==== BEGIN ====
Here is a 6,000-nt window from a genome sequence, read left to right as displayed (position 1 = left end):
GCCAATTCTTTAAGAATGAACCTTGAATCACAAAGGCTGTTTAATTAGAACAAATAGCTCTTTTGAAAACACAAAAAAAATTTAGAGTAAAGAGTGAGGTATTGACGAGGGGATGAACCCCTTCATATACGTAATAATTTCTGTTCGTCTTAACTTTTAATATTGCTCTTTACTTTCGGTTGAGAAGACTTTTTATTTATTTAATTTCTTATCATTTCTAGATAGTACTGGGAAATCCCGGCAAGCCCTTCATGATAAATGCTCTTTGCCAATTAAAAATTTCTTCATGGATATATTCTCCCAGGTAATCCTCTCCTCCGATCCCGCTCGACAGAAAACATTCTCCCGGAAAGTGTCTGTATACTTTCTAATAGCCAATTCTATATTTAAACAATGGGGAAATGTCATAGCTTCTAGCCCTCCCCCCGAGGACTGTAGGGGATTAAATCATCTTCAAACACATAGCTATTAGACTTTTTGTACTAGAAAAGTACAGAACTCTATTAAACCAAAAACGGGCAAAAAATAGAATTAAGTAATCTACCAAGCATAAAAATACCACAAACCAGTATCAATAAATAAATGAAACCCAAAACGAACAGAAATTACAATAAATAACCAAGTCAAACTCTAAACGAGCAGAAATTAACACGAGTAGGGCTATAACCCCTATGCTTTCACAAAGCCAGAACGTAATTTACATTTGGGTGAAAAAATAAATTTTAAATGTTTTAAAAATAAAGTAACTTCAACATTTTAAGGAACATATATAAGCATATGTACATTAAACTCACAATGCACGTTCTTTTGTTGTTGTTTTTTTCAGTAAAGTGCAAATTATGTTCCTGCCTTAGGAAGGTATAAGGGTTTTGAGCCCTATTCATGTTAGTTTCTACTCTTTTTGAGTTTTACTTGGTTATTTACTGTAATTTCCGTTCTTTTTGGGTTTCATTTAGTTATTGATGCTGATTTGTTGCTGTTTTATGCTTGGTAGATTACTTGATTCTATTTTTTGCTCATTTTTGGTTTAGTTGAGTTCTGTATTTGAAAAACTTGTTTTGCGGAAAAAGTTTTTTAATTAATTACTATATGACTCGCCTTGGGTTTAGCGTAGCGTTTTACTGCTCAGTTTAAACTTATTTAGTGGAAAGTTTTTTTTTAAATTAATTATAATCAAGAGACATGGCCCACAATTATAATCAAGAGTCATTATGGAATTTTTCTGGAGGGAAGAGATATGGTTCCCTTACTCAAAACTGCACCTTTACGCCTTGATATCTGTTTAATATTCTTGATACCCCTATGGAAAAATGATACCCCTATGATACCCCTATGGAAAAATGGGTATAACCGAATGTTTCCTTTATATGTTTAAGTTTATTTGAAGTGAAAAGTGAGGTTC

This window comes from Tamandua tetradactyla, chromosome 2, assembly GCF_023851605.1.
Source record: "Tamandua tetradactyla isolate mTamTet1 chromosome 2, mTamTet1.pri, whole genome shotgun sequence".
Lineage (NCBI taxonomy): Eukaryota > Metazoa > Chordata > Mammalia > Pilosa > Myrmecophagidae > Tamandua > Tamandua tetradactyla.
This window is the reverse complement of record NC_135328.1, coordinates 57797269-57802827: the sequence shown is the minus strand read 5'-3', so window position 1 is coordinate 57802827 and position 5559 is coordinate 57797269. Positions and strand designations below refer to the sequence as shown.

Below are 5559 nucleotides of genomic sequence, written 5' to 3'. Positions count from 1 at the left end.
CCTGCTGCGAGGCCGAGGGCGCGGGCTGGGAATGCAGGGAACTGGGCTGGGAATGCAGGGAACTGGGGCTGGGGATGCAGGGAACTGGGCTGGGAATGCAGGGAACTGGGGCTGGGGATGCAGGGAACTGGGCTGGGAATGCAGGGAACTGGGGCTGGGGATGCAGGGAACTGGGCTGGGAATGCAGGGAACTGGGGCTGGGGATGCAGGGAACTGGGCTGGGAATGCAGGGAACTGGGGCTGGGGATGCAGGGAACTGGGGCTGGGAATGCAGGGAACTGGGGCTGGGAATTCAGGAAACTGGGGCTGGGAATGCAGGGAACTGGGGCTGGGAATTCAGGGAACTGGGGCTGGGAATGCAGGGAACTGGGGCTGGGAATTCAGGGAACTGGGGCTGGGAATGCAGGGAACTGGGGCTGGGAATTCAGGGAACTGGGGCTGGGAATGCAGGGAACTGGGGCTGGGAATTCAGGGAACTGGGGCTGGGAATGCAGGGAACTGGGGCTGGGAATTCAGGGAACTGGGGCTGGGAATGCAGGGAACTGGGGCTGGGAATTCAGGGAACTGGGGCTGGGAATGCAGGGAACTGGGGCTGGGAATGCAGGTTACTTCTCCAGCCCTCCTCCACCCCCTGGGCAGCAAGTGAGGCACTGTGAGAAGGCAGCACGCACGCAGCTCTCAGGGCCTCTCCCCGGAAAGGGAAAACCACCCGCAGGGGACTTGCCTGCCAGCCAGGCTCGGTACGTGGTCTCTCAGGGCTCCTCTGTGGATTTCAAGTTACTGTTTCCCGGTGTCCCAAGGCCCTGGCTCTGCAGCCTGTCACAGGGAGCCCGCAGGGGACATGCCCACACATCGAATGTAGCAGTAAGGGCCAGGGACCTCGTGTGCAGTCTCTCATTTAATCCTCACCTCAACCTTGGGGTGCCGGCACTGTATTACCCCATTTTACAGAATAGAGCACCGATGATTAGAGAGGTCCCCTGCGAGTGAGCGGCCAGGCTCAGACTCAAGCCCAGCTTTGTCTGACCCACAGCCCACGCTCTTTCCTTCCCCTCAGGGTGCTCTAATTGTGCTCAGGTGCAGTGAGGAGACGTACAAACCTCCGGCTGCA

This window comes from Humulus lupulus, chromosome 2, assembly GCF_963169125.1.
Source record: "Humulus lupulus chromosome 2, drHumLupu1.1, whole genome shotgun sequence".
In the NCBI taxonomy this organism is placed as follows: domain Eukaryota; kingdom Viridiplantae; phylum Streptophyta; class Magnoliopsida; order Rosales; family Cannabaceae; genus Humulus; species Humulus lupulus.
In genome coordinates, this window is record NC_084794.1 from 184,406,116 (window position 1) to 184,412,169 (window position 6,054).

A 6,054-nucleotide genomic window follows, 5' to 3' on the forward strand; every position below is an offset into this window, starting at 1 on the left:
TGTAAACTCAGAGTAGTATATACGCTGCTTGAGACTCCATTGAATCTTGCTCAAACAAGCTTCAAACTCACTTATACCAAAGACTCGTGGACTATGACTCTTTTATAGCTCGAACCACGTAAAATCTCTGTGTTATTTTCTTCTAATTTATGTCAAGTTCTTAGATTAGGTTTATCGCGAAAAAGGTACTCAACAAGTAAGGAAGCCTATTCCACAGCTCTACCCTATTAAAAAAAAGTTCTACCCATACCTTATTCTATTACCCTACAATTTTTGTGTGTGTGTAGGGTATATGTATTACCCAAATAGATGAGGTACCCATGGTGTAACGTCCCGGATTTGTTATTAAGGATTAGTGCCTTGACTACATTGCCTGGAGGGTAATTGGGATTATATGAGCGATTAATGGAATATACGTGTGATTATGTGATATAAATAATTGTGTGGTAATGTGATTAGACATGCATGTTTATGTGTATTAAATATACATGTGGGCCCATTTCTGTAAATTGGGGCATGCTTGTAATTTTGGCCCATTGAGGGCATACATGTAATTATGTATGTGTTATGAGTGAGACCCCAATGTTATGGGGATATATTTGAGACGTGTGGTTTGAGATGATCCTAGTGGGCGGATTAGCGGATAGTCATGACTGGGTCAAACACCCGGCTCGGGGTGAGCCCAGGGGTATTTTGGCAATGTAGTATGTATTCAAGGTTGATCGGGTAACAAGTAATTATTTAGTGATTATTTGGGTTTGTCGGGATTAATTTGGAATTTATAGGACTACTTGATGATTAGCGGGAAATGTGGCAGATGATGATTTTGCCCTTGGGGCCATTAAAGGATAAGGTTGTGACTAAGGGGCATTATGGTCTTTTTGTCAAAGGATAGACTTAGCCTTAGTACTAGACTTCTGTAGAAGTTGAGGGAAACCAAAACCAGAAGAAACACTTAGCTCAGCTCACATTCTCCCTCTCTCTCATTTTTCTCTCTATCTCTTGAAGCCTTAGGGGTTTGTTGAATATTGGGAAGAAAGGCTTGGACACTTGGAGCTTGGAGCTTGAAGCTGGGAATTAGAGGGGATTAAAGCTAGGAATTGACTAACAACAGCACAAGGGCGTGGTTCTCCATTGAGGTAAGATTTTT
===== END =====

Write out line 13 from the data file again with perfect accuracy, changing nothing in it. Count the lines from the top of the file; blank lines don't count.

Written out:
A 6,054-nucleotide genomic window follows, 5' to 3' on the forward strand; every position below is an offset into this window, starting at 1 on the left: